Evergreen O'Gara will not go quietly into night


The Munster outhalf knows his side are in for one hell of a game. After all, Leinster are not European champions for nothing, writes GERRY THORNLEY

MUNSTER HAVE won the last two meetings with Leinster at Thomond Park. This almost bears repeating because it’s as if Munster still believe they’re playing catch-up. Perhaps this is in part because tomorrow’s corresponding clash at the beginning of April last year ended a painful five-match losing streak against their fiercest foes. But there’s one other reason above all others. Leinster are European champions.

Mantra-like, that’s how Tony McGahan refers to tomorrow’s opponents, and this is also why they constitute “ideal preparation” for Munster’s most important of three derbies on successive weekends against Ulster a week hence. “Because we’ll be challenged in every department of the game,” says Ronan O’Gara, whose only defeat in 10 starts for Munster this season was against Leinster.

“They’re the best and they’re European champions and they are that for a reason. They have a really simple game plan that they stick to and they’re very good at; kind of like Wales. I think no matter what the result is you always know what Wales are going to do, but what makes them successful is that they probably do it longer and harder than other teams, and that’s what they (Leinster) do.”

O’Gara accepts this latest head-to-head is “dimmed” because they both have bigger games next weekend. “There’s no second chance the following week. This is a league. The following week is knock-out rugby, and that’s the good thing about the team this year; we have adjusted to that, whereas probably the season previously it was an area we let ourselves down. Always in Munster the Heineken Cup is the pinnacle and we peaked for those games, but last season – maybe it was just me thinking that – but it felt like every game was treated the same. I know we’re professionals, but you can’t really treat the European games the same as the Rabo games. There has to be an uplift.”

What’s made this season’s return of six wins from six in the Euro pool stages so impressive is that there has been a very obvious changing of the guard, with nine players making their Heineken Cup debuts.

“We’ve had a lot of injuries throughout the season but it hasn’t been mentioned and people have come in and put their stamp on it; Conor (Murray), Donnacha Ryan has been a big player for us this season, (Simon) Zebo has been fantastic and BJ (Botha) has been a massive signing because we struggled in the scrum last season.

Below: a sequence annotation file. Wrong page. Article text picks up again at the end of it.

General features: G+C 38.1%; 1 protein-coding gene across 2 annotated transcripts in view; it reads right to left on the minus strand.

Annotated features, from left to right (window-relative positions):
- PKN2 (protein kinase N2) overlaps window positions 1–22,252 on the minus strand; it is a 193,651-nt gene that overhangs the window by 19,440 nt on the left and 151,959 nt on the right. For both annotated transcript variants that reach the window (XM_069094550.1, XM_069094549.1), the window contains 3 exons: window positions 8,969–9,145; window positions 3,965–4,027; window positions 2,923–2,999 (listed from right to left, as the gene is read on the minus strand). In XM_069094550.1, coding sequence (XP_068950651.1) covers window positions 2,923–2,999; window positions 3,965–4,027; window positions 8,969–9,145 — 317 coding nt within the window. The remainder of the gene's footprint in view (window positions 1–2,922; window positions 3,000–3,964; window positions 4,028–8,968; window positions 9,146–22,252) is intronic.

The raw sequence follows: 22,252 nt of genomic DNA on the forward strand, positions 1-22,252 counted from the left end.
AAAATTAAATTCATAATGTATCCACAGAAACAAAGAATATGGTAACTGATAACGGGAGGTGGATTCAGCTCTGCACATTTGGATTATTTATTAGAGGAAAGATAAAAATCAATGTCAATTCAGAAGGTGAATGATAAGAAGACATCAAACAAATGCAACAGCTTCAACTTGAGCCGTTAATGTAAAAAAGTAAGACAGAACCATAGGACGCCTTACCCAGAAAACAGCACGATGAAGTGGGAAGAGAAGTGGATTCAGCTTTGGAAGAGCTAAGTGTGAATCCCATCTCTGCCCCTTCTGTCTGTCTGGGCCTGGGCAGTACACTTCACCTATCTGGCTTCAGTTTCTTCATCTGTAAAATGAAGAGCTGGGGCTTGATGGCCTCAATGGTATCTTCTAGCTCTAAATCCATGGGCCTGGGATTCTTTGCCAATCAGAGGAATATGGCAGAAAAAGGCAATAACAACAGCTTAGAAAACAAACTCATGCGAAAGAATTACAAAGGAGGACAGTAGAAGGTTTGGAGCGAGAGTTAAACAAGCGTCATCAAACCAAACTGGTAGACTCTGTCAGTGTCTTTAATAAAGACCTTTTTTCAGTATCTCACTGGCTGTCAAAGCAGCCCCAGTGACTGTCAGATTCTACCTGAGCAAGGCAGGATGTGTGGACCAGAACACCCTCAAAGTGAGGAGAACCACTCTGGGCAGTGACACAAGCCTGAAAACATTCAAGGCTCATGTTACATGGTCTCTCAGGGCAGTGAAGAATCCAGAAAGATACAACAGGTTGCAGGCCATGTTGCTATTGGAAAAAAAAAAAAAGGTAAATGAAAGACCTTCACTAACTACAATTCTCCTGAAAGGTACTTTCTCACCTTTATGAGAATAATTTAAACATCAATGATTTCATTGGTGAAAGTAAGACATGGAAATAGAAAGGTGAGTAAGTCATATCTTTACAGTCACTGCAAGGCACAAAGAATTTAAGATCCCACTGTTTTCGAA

“As everyone in Irish rugby knows,” says O’Gara with a knowing chuckle, “the scrum is king and it starts in the frontrow. Rugby is a fight and that’s the first fight, and it probably dilutes the more you go back. The numbers one to eight are the key positions and that hasn’t changed. Peter O’Mahony has been a big player, James Coughlan has been fantastic. We need quality coming through and it is coming through.”

It helps when you have a few wise oul’ heads on the tiller too, such as the all-time highest points scorer in the League (849 points), the Heineken Cup (1287), not to mention the Six Nations (551). Along with four of the new bloods, O’Gara and Paul O’Connell were the only two members of the starting line-up with 50 or more caps in the cup in that truly epic 50-phase drive and you-know-who’s match-winning drop goal in the opener against Northampton.

With significant help from stalwarts off the bench, it was as if the baton was being passed on to the next generation. Their season took off, whereas Northampton’s imploded for a while, Chris Ashton admitting to O’Gara after the recent Twickenham game that “we didn’t move on”.

“It was hugely important,” recalls O’Gara of that November night. “I will never forget that night. It was incredible. And to get an opportunity like that, and to deliver, you can live with two years of disappointment for something like that because it was 84 minutes and to be able to produce, both mentally and physically, gives you huge confidence. And then to repeat it the following week (against Castres) gives you self-belief.

“You have to take positives out of that as a player and that’s what I’ve done. But to do that as a team spoke volumes for the people in the jersey and that’s always what we’ve been brought up on in Munster. You’re a person in the jersey, and not a player.”

Confidence? Self-belief? As if O’Gara ever lacked it, but of course he’s human and there’s been lulls too. But he was never going to go quietly into the night, preferring instead to rage against the dying of the light.

After a personally “frustrating” Six Nations, he maintains that physically and mentally he couldn’t be in a better place, with Jessica due to give birth to a fourth child in July to accompany twins Molly and Rua, and JJ.

The twins have already invited people to their fourth birthday, including Jonny Sexton after he gave them chocolate eggs in the Shelbourne. “That’s a myth not getting on with him,” O’Gara states emphatically.

But like all others tomorrow, it’ll be full-on for 80. And the rage still burns. He ain’t finished yet.